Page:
It’s much harder to work together with your colleagues if they don’t let you meet in the same room. But even if it would help get the job done, some employees avoid one-and-one interactions with employees of the opposite sex because they believe that proximity leads to unwanted sexual attention. Case in point, the City of Austin, Texas has issued a formal reprimand to the city official in charge of overseeing the annual South by Southwest festival — saying he violated city code of conduct rules by refusing to meet with female city employees he thought were attracted to him, according to The Austin American-Statesman.
Austin official William Manno allegedly skipped work meetings because a communications consultant he thought had romantic feelings for him was going to be in attendance, refused to eat lunch with female coworkers and threatened to reassign some of his female coworkers to different departments because of problems in his marriage, according to emails, memos and statements collected as part of the city’s internal investigation that were obtained by the Statesman.
City employee: Having lunch with female co-worker alone is “not appropriate”
According to a July 10 memo, Manno told a female communications consultant that he could not eat lunch with her because “I’ve been told it is not appropriate for a married man to have lunch with a single lady.” The consultant found Manno’s statement “odd” because she thought they were getting lunch for mentoring purposes, not for dating purposes, and told him so, according to the investigative report obtained by the Statesman.
A business specialist tipped off the city’s human resources department, who found after an investigation that “Manno differentiated in his mentoring of subordinate employees based upon gender and marital status, and he likewise made decisions regarding which meetings he and a subordinate would attend based on marital status and factors unrelated to his role as a manager for the city of Austin.”
In other words, the city found that making decisions on who gets face time with the boss based on subjective judgments about their attraction to you is discriminatory.
While Manno was reprimanded in August, he was allowed to keep his job on the condition that he does not engage in misconduct again, according to reports.
Manno is fighting the decision, and filed a grievance that acknowledged that while he agrees that bringing personal issues with his marriage into the workplace is “unprofessional and inappropriate conduct,” the city’s memo included “misleading and incorrect information.”
One-on-one time between men and women makes employees anxious
Manno is not the only employee who is anxious about how men and women should behave when they are alone together. A 2017 Morning Consult/New York Times poll found that men and women avoided one-on-one time with each other because they worried about the situation turning sexual, flirtatious, or into a case of sexual harassment. The poll found that the majority of men and women are okay with meeting alone with co-workers of the opposite sex at work. But outside of work, 60% of women and 48% of men surveyed believed it was inappropriate to have drinks with a person who is not your partner.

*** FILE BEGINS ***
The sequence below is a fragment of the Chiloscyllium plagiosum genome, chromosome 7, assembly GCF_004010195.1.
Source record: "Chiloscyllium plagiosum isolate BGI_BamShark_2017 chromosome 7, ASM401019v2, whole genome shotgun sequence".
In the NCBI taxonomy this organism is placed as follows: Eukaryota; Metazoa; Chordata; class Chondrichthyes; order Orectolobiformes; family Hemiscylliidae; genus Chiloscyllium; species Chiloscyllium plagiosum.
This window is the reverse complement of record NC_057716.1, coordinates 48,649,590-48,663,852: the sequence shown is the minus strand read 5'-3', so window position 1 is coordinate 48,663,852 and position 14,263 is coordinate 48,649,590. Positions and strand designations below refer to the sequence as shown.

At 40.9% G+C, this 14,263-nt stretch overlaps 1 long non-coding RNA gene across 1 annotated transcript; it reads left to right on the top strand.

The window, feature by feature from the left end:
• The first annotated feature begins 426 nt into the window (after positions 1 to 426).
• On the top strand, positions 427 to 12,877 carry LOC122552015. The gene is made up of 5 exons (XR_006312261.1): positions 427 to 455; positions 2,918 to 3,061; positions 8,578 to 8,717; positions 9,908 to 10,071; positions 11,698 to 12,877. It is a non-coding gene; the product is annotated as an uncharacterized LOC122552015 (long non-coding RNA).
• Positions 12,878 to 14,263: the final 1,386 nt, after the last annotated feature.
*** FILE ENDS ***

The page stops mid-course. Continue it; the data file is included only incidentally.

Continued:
That’s a finding U.S. Vice President Mike Pence would agree with. In an interview that went viral and sparked outcry, Pence told reporters that he never eats alone with a woman other than his wife.
And a 2010 Harvard Business Review report found that men avoid being women’s sponsors in the workplace “because sponsorship can be misconstrued as sexual interest.”
What that means for women
Studies show the division of the sexes can disproportionately hurt women’s career chances.
Between the scarcity of women in the C-suite, and the quiet advantage of the “old boys club” through male-centric golf games, sports games and other clubs, if you’re a boss who doesn’t let employees have equal face time, you’re effectively shutting down a path to long-term career success for the women in your office, experts say.
In one extreme case, a boss’ attraction to his employee cost the employee her job. In a 2012 case, an Iowa dentist fired his assistant because she was too attractive to work with and a threat to his marriage. The Iowa Supreme Court bought the dentist’s irresistible attraction argument and upheld the firing, saying that it was motivated by feelings and emotions, not gender.
The fired assistant’s lawyer argued that this case unfairly set a precedent that “Iowa women are the ones who have to monitor and control their bosses’ sexual desires.”
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